Elad Mor, an Israeli mechanical engineer specializing in structural optic coatings, took a refreshment break while experimenting with transferring light onto surfaces without using pigments or dyes.

When he raised the chilled drink to his lips, he had a eureka moment.

Ice cubes come very close to the eyes of the drinker – a perfect promotional medium if one could embed a logo or image in the cubes without any dye that would spoil the drink.

“We would have to do it with 100 percent water. And that’s exactly what we are doing today: putting high-resolution images in the center of the ice cube without any additives at all,” Mor tells ISRAEL21c. “It’s like we discovered a whole new island.”

That is the basis of Icebow, a two-year-old startup in Jerusalem. VLX Ventures and Cresson Management poured $650,000 into the cool venture.

“Ice, a surface no one has ever touched, can finally be altered,” says Sagi Katz, the head of business for Icebow. “It was a big challenge, and engineers love a good challenge.”

These demo ice cubes embedded with the Coke logo are made of 100% water. The photo is unaltered; by Benny Gamzo, courtesy of Icebow

You won’t see Coca-Cola logo ice cubes in your cup of Coke so soon, however. Producing the cubes requires the combination of two entirely new technologies to be integrated with commercial ice-making machines: a “dry harvesting” technology and an imprinting technology.

Mor has invented both.

Ice-makers adopting both technologies will be able to offer customers a win-win: the ability to print images in the center of the ice cubes, while using dramatically less energy and enhanced productivity compared to current “wet harvesting” techniques.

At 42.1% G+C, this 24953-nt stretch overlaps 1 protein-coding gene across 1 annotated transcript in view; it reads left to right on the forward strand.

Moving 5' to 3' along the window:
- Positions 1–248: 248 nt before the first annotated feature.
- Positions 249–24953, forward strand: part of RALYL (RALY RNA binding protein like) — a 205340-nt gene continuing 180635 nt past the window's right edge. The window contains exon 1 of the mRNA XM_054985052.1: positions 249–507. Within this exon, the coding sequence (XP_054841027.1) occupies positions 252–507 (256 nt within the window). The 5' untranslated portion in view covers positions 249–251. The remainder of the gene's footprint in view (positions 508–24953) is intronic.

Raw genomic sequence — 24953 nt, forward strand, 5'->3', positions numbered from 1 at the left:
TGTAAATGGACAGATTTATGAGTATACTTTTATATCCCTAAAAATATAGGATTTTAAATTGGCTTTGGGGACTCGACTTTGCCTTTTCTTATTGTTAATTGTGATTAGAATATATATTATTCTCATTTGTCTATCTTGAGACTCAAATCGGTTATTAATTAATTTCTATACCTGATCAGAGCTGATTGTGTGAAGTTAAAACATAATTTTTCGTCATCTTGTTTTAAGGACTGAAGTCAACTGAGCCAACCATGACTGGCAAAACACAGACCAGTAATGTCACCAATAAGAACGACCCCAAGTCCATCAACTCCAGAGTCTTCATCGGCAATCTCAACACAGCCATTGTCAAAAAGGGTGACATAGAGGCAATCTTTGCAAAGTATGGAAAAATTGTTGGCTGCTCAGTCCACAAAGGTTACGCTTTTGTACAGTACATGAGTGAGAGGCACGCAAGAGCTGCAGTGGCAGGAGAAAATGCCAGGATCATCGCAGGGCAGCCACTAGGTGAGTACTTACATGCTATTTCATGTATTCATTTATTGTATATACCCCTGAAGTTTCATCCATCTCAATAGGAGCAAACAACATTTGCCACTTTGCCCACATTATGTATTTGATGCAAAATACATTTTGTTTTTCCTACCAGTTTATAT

“So, the mission is to turn standard drinks into premium ones, all while helping save the planet,” Katz tells ISRAEL21c. “In the US alone, energy costs for commercial ice machines add up to $1.62 billion per year.”

Icebow is in advanced discussions with three of the world’s largest ice equipment manufacturers on integrating and commercializing Mor’s patent-pending dry-harvesting technology as a first step toward putting branded photonic ice cubes in your drink.

This embossed ice is a prototype that you might see someday at McDonald’s. Photo is unaltered; by Benny Gamzo, courtesy of Icebow.

“Today, ice cubes are produced in batches on evaporators made of hard metal. To detach the ice at the end of the freezing process, heat is applied to melt the surfaces that touch the ice,” explains Mor.

Wet harvesting translates to a lot of wasted energy, plus wear and tear on the machine as it transitions from freezing to heating. And Mor’s photonic ice cubes can’t be made this way because the embossed images would melt off.

Tests show that Mor’s dry method accelerates ice-cube harvesting and increases energy efficiency and productivity by up to 30 percent over wet harvesting. And without having to generate radical changes in temperature, the machines probably would be more reliable and long-lasting.

“Together with ice-makers, we’re looking to make a big dent in the market,” says Katz.

Big brands, restaurant and hotel chains are getting excited about the embossed ice, says Katz. “We are looking for their influence to encourage the makers of their ice-cube machines to adopt Icebow’s branded photonic ice cube technology.”

Between 600,000 and 700,000 ice-cube machines are sold every year worldwide, with the US market accounting for about 40% of that number.

“Turning cold drinks into a premium experience, while saving the environment, requires the disruption of a multi-billion dollar industry, which is what excites us and our investors,” says Katz.

“We believe this is a cool new way for brands to engage with customers, offering new levels of intimacy and brand affinity.”